Securing Wireless Network

The security of wireless local area network (WLAN) solution works better with Wi-Fi Protected Access (WPA) WLAN protection compared to Wired Equivalent Privacy (WEP). 

Currently, ITD have to admit there are some potential difficulties faced by IIUM user with using WPA, which include: 

• Manual configuration of WPA settings: The support for setting Windows XP client WPA settings using group policy is not available in the versions of Windows earlier than Windows Server™ 2003 Service Pack 1. Until Service Pack 1 is available and you have deployed it in your organization, you will have to configure your clients manually (there is no way to script WLAN settings for Windows XP). You need to install Service Pack 1 only on the server on which you are editing the WLAN settings Group Policy object (GPO); it is not required on the clients, domain controllers, or IAS servers.

• Restricted availability of WLAN clients: At the time of writing, Microsoft only provides WPA support for Windows XP Service Pack 2 and later. PDA and Smart Phone operating systen running on Windows Mobile and Symbion does not support WPA yet. The only operating system that really support secured wireless environment is MacOS for iPhone and iPod. For those who want to get connected through SSID iium-gadgetmust comply with WPA requirement.

• Availability of WPA compliant hardware: Although WPA support is now mandatory for all Wi-Fi certified hardware, existing network equipment may need to be upgraded to support WPA. You will need to obtain firmware updates for any access points or network adapters that do not currently support WPA. In some (rare) cases, you may need to replace equipment if the manufacturer does not produce WPA updates. Again, it is a common problem to the low-end Microsoft product.

Manually Configuring Windows XP WLAN Settings for WPA
Until GPO support becomes available in Windows Server 2003 Service Pack 1, you must configure WPA settings on the client manually. WPA is supported on Windows XP Service Pack 1 with the WPA client download installed (or on Windows XP Service Pack 2).

Note: When GPO support becomes available, you can also use the following procedure to create a Wireless Network Policy using the same settings.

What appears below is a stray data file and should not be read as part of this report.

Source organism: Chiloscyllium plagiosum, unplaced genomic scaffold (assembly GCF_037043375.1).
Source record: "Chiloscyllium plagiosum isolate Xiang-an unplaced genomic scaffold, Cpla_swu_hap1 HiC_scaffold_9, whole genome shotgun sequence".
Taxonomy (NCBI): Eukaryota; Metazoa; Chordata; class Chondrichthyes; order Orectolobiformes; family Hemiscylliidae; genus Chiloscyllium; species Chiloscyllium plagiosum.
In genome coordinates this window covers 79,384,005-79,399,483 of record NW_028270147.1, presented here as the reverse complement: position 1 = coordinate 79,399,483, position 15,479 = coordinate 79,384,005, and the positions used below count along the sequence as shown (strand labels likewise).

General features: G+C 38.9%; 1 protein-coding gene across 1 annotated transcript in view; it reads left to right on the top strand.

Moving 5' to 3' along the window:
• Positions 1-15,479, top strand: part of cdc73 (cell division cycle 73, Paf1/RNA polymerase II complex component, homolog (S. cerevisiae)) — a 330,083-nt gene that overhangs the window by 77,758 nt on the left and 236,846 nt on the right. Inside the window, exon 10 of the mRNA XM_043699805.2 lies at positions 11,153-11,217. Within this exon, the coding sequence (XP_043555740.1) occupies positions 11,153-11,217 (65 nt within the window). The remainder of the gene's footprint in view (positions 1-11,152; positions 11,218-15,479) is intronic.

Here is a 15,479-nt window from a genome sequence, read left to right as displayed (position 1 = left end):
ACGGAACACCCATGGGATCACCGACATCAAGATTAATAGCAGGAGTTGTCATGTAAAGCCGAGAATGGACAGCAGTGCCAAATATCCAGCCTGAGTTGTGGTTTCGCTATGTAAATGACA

To manually configure WPA WLAN settings:

1. Open the properties of the Wireless Network interface. If the WLAN is displayed in the Available Networks list, select it, and click Configure…, otherwise click Add (in the Preferred Networks section).

2. Type the WLAN name into the Network Name (SSID) field (if it is not already displayed there) and, in the Description field, enter a description of the network.

Note: If you have an existing WLAN and you intend to run this side–by–side with the 802.1X–based WLAN of this solution, you must use a different Service Set Identifier (SSID) for the new WLAN. This new SSID should then be used here.

3. In the Wireless Network Key section, select WPA (not WPA PSK) as the Network Authentication type and TKIP as the Data Encryption type. (If your hardware supports it, you can choose the higher strength Advanced Encryption Standard (AES) in place of TKIP).

4. Click the IEEE 802.1x tab, and select Protected EAP (PEAP) from the EAP Type drop–down list. 

5. Click the Settings… button to modify the PEAP settings. From the Trusted Root Certificate Authorities list, select the root CA certificate for the CA. 

Important: If you ever need to re–install your CA from scratch (not just restore from backup), you will need to edit the client settings and select the root CA certificate for the new CA. 

6. Ensure that Secured Password (EAP-MS-CHAP v2) is selected in the Select Authentication Method and check the Enable Fast Reconnect option.

7. Close each properties window by clicking OK.

Configuring Pocket PC 2003/PDA/Smart Phone for WPA
WPA was not supported natively in Pocket PC 2003 using Windows Mobile and Symbion at the time of writing; however, this may be implemented in the future. Support for WPA on other type of Pocket PC available from other vendors such Mac OS (iPhone and iPod),

Original Post : ERM Blog

 
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